People in French-speaking West African nations are voicing concern over a strong showing made by French right-wing leader Jean Marie Le Pen in France's first round of presidential elections Sunday.
The surprise victory by the right-leaning politician in France has prompted a wave of concern among Africans who see the French right's anti-immigration policies as threatening to Franco-African relations. Many Africans see members of the French right as less likely than their leftist counterparts to remain engaged in helping and cooperating with developing nations.
That concern has been obvious this week in newspapers across the region following news that French right wing leader Jean-Marie Le Pen had made a strong showing in the first round of presidential elections Sunday. Newspapers from Senegal to the Ivory Coast expressed alarm at what columnists said was a sign of a surge in xenophobia and racism in France.
People in nations that were formerly under French colonial rule in this region have traditionally looked to France as a model for democracy, and a source of economic assistance.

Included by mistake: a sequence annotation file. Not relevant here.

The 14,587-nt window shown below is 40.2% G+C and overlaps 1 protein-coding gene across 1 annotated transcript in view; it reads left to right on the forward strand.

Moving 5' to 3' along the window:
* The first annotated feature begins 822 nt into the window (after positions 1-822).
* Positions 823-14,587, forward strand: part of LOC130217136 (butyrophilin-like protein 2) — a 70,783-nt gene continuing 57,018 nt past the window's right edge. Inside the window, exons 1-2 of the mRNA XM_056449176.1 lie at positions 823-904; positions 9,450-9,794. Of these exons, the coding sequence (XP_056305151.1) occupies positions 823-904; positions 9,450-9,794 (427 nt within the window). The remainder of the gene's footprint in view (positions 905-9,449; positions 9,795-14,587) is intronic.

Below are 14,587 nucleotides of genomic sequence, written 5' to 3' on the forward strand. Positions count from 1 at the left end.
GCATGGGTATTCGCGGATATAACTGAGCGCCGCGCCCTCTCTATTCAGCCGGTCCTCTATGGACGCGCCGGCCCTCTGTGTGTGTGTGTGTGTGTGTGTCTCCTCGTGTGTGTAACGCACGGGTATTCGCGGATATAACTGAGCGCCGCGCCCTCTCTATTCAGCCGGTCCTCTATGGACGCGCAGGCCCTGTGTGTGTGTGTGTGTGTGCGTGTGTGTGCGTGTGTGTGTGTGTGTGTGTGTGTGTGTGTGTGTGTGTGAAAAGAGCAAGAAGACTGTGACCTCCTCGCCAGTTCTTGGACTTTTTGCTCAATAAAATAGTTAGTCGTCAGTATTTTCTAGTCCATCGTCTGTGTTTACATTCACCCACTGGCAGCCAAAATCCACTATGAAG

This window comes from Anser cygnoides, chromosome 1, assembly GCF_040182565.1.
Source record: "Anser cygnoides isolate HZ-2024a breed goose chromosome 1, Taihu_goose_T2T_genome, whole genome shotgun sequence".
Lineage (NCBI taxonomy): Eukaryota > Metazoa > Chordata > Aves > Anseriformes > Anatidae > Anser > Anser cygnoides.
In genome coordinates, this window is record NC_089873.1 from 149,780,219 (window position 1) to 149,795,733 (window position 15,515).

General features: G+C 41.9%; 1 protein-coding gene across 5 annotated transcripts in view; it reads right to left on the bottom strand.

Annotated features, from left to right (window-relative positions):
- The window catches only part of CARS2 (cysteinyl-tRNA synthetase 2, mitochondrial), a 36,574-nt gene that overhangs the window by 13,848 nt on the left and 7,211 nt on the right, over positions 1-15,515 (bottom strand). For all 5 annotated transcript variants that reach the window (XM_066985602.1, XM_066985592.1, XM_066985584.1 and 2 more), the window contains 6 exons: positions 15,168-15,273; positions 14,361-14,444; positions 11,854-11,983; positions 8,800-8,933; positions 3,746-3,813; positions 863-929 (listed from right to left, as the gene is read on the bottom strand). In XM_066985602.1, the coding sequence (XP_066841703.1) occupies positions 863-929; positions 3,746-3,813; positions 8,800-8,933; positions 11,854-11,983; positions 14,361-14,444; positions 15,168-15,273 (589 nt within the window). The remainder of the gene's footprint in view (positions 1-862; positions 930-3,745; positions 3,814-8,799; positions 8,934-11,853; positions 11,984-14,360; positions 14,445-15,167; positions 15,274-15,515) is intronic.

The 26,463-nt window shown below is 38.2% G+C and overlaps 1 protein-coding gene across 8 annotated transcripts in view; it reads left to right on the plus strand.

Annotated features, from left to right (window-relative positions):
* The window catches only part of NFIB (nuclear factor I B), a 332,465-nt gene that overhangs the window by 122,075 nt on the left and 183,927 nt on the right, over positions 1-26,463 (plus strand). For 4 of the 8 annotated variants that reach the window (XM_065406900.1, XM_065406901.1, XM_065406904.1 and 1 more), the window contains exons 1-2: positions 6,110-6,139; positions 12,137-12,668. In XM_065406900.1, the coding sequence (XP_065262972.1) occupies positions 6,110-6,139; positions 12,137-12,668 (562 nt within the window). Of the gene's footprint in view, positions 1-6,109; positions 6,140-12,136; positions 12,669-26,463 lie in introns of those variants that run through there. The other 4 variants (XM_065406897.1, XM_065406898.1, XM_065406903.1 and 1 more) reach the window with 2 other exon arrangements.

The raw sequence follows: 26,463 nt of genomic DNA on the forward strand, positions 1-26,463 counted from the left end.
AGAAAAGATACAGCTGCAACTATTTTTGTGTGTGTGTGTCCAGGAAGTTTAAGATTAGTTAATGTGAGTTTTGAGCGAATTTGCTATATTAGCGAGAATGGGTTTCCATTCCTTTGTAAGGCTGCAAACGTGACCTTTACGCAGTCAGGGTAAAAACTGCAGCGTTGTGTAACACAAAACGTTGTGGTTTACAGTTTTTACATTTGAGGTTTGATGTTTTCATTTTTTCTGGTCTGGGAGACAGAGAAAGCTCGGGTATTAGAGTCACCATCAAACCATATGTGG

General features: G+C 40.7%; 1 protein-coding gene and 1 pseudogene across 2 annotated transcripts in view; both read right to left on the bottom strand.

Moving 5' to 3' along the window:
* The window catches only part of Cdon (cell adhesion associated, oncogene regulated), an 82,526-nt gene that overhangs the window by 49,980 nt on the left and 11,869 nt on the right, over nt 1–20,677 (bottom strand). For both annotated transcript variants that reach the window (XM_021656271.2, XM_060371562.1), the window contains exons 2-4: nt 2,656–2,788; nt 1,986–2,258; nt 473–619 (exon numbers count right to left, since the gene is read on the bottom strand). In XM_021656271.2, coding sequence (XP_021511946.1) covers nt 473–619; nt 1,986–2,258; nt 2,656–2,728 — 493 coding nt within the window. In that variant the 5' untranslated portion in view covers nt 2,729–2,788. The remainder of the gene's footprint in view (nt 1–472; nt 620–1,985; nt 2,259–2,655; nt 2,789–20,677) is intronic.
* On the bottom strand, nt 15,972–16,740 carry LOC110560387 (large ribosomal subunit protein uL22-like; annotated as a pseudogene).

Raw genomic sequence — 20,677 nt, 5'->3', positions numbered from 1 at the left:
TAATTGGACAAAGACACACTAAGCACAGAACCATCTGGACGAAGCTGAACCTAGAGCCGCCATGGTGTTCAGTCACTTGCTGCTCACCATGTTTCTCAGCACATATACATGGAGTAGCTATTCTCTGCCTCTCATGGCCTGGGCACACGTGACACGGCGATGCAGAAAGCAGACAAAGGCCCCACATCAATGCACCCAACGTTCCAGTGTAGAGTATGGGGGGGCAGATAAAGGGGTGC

France is home to many West African immigrants, as well as students. Armand Belga is a 28-year-old teacher in Abidjan who, like many Ivorians, hopes to study in France. He says he worries that the election of right-wing politicians there will mean France will have less interest in helping the former colonies. "It's a very bad thing. It's bad for Africa because we are poor," he said. "We hope to one day go to France, to look for money, to do what we want to do. But now, it will be impossible for the people of West Africa to go there. That is why I think the relationship between France and us will not be good. I think that if Mr. Le Pen comes to power in France, the economic aid will be cut."
Expressing a less popular view, but one that is nonetheless heard on the streets of Abidjan, is Charles Zadi, a teacher. Mr. Zadi angrily says he would welcome a distancing from France, which he charges has historically meddled in the affairs of its former colonies in Africa.
"I hope that Mr. Le Pen is elected president of France," he said. "Like that, colonialism in all its forms will end ... all of the countries of Africa will turn to themselves and will be left alone to develop, instead of always waiting for France to help us, instead of always holding out our hand."
"Let Mr. Le Pen come to power and let him stop all bilateral cooperation. We will see who needs who," said Mr. Zadi.
France remains the number one trading partner of most of its former colonies in West Africa, maintaining strong financial interests in the region.
Jean-Marie Le Pen has pledged he would continue French cooperation with Africa, but has made it clear he believes France should reduce the number of immigrants it accepts from the continent.